## nyquist sampling theorem

Formally, the nyquist limit is states as:

for \(X(t)\) a continuous-time signal with bounded frequency representation which is bounded by \([0, B]\) Hz; if \(X\) is sampled every \(T\) seconds, then if \(T < \frac{1}{2B}\) (sampling interval is smaller than \(1/2B\)) or equivalently \(\frac{1}{T} > 2B\) (sampling frequency is larger than \(2B\)), then \(X\) can be reconstructed from its samples \(X(0), X(T), X(2T), \ldots\).

At every time, we can go back and fourth between \(X\) the samples and sinusoids via:

\begin{align} X(t) &= b_0 + \sum_{j=0}^{BT} a_{j} \sin \qty(2\pi \frac{j}{T}t) + b_{j} \cos \qty(2\pi \frac{j}{T}t) \\ &= A_{0} + \sum_{j=1}^{BT} A_{j} \sin \qty(2\pi \frac{j}{T} t + \phi_{j}) \end{align}

We use the second representation (in particular with \(A_{j} = \sqrt{a_{j}^{2} + b_{j}^{2}}\) because its easy to actually visualize and recover.

## Passband Signal

What if our signal, instead of being a Baseband Signal (\(f \in [0,B]\)), what if we have a Passband Signal meaning \(f \in [f_{\min} > 0, f_{\max}]\)?

We actually *still* only need \(2(f_{\max} - f_{\min})\) worth of samples.

Its the same nyquist limit argument due to degrees of freedom.

## Interpolation

nyquist limit is great and all, but I really don’t want to wait for all \(T\) to be able to sample all the necessary terms to solve for every \(a_{j},b_{j}\) before we can reconstruct our signal.

So, even if we got our sequence of \(\frac{1}{2B}\) length of points, we need an alternative way to reconstruct the signal as we go.

One way to reconstruction via interpolation is just to connect the dots; however, this is bad because it creates sharp corners.

### In General

Suppose you have a sampling period length \(T_{s}\):

\begin{equation} \hat{x}(t) = \sum_{m=0}^{\infty} X\qty(mT_{s}) F\qty( \frac{t-mT_{s}}{T_{s}}) = x(0) F \qty(\frac{t}{T_{s}}) + x(T_{s}) f\qty(\frac{t-T_{s}}{T_{s}}) + \dots \end{equation}

where \(F(t)\) is some interpolation function such that:

\begin{equation} \begin{cases} F(0) = 1 \\ F(k) = 0, k \in \mathbb{Z} \backslash \{0\} \end{cases} \end{equation}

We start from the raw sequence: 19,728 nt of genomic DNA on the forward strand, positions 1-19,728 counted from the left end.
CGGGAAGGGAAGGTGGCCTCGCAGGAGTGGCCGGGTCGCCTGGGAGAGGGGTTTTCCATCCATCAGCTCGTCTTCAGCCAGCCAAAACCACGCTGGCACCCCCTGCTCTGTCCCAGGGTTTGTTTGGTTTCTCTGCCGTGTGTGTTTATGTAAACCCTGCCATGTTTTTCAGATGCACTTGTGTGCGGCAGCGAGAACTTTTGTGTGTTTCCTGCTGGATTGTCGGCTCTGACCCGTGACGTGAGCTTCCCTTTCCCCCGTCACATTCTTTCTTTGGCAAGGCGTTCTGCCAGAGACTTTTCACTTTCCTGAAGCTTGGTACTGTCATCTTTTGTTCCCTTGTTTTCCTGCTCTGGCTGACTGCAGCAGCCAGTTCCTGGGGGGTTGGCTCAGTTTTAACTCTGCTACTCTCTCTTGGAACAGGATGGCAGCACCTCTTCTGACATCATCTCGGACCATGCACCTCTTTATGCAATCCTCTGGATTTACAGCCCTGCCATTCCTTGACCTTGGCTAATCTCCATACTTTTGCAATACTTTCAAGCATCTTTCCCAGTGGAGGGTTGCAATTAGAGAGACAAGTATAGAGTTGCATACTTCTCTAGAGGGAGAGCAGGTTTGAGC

Notice the above is a convolution between \(X\) and \(F\), where \(y\) is fixed as a multiple \(m\) around \(mT_{s}\) and the convolution is centered at \(\frac{t}{T_{s}}\).

However, because we are finite valued, we just slide a window around and skip around.

#### Consider now \(\hat{x}\) at \(kT_{s}\)

\begin{align} \hat{x}(kT_{s}) &= \sum_{m=0}^{\infty} X(mT_{s}) F \qty(\frac{kT_{s}- mT_{s}}{T_{s}}) \\ &= \sum_{m=0}^{\infty} X(mT_{s}) F \qty(k-m) \end{align}

now, recall that \(F\) is \(0\) for all non-zero integers, so each term will only be preserved once, precisely at \(m = k\). Meaning:

\begin{align} \hat{x}(kT_{s}) &= \sum_{m=0}^{\infty} X(mT_{s}) F \qty(k-m) \\ &= X(kT_{s}) 1 \\ &= X(kT_{s}) \end{align}

so this is why we need \(F(k) = 0, k \in \mathbb{Z} \backslash \{0\}\)

### Zero-Hold Interpolation

Choose \(F\) such that:

\begin{equation} F = \begin{cases} 1, \text{if}\ |x| < \frac{1}{2} \\ 0 \end{cases} \end{equation}

### Infinite-Degree Polynomial Interpolation

\begin{equation} F(t) = (1-t) (1+t) \qty(1- \frac{t}{2}) \qty(1+ \frac{t}{2}) \dots = \text{sinc}(t) = \frac{\sin(\pi t)}{\pi t} \end{equation}

This is the BEST interpolation; this is because it will be stretched such that every zero crossing matches eat \(mT_{s}\), meaning we will recover a sum of sinusoids.

This gives a **smooth signal**; and if sampling was done correctly with the nyquist limit, interpolating with sinc interpolation will give you your original signal.

#### Shannon’s Nyquist Theorem

Let \(X\) be a Finite-Bandwidth Signal where \([0, B]\) Hz.

if:

\begin{equation} \hat{X}(t) = \sum_{m=0}^{\infty} X(mTs) \text{sinc} \qty( \frac{t-mTs}{Ts}) \end{equation}

where:

\begin{equation} \text{sinc}(t) = \frac{\sin \qty(\pi t)}{\pi t} \end{equation}

- if \(Ts < \frac{1}{2B}\), that is, \(fs > 2B\), then \(\hat{X}(t) = X(t)\) (this is a STRICT inequality!)
- otherwise, if \(Ts > \frac{1}{2B}\), then \(\hat{X}(t) \neq X(t)\), yet \(\hat{X}(mTs) = X(mTs)\), and \(\hat{X}\) will be bandwidth limited to \([0, \frac{fs}{2}]\).

This second case is callled “aliasing”, or “strocoscopic effect”.

Alternate way of presenting the same info:

\begin{equation} \hat{X}(t) = \sum_{m=0}^{\infty} X(mTs) \text{sinc} \qty( \frac{t-mT_{s}}{T_{s}}) \end{equation}

Let \(X(t)\), as before, be a continuous-time, bandwidth limited, signal with Bandwidth \(B\); let \(\hat{X}(t)\) be the reconstruction of this signal with samples taken apart by \(T_{s} < \frac{1}{2B}\); then \(\hat{X}(t) = X(t)\). Otherwise, if \(T_{s} > \frac{1}{2B}\), then the reconstruction \(\hat{X}(t) \neq X(t)\), but the samples at \(mT_{s}\) will still match (that is, \(X(m T_{s}) = \hat{X}(m T_{s})\)) and \(\hat{X}(t)\) will be a Baseband Signal whose spectrum is limited by \([0, \frac{\frac{1}{T_{s}}}{2}] = [0, \frac{F_{s}}{2}]\). This second case is callled “aliasing”, or “strocoscopic effect”.